Sometimes when the building is on fire...

Wouldn't it be great if "everything" worked out perfectly one hundred percent of the time... all of the time?

Well we know that doesn't happen; the same as we know that "everything" doesn't work zero percent of the time. On average I would say the range is somewhere between 60% and 80%; yes it may venture below or above once in a while, but this is a pretty good range on a daily basis. I also know I'm not presenting any science or hard data to support what I say, but I suspect you are probably thinking to yourself, "That sounds about right"

As I suggested, sometimes it goes "really right", and the celebrations and accolades commence... but sometimes it goes really wrong, and that is a much different story — Anger, blame, despair, confusion, finger pointing, did I mention anger, and of course frustration. Sometimes it is just so broken it can't be easily fixed.

A number of years ago, in one of my various professional iterations, I found myself involved with a very messy transition where two fundamentally different companies were coming together; different systems, different cultures, different products, and different leadership philosophies — There were many things going on and much to do. In one of the more trying periods of this transition, a leader was offering a perspective on the situation to his team and was trying to alleviate the growing state of frustration in the group. He was the king of the analogy, and as he was offering insight as to how to work through the situation he said,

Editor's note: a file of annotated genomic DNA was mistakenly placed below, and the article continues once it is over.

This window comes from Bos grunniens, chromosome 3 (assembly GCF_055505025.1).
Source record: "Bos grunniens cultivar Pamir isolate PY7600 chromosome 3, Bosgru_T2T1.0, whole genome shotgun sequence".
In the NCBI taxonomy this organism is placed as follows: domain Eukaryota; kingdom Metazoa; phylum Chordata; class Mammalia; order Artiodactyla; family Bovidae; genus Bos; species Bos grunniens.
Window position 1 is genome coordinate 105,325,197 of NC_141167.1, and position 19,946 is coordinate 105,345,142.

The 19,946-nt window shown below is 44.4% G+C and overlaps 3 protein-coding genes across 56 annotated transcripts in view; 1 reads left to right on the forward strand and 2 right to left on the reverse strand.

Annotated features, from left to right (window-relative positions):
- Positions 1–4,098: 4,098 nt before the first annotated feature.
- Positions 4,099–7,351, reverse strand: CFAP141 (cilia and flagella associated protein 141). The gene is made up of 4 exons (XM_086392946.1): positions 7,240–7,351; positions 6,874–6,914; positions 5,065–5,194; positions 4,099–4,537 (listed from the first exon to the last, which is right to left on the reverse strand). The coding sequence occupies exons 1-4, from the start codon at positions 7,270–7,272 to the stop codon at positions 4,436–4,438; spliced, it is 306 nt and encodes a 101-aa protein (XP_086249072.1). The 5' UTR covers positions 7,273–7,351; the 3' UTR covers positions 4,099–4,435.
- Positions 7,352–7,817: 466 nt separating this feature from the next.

"Sometimes when the building is on fire you let it burn and move on to something that you can fix."

By no means was he advocating giving up or not taking on the difficult challenges — What he was saying was sometimes when it is so broken (or dysfunctional), it is best to recognize it for what it is, minimize it's impact, and move onto something you can fix. By doing this you:

  • Identify and escalate the really big issues and problems in which good resources are being thrown after bad. This forces the need to step back and reassess the situation.
  • Keep people focused on situations that can actually be fixed, and in doing so "move the needle forward".
  • Prevent people from focusing on the negatives, and get them looking towards the positive energy of accomplishment.
  • Remind everyone that it's all about prioritization and almost always about the net gain. In the end some fires will rage on, but more will have been put out.

It also should go without saying that you should not play with fire unless you have to because if you aren't very careful you can get burned.

Prevention, as they say, is everything.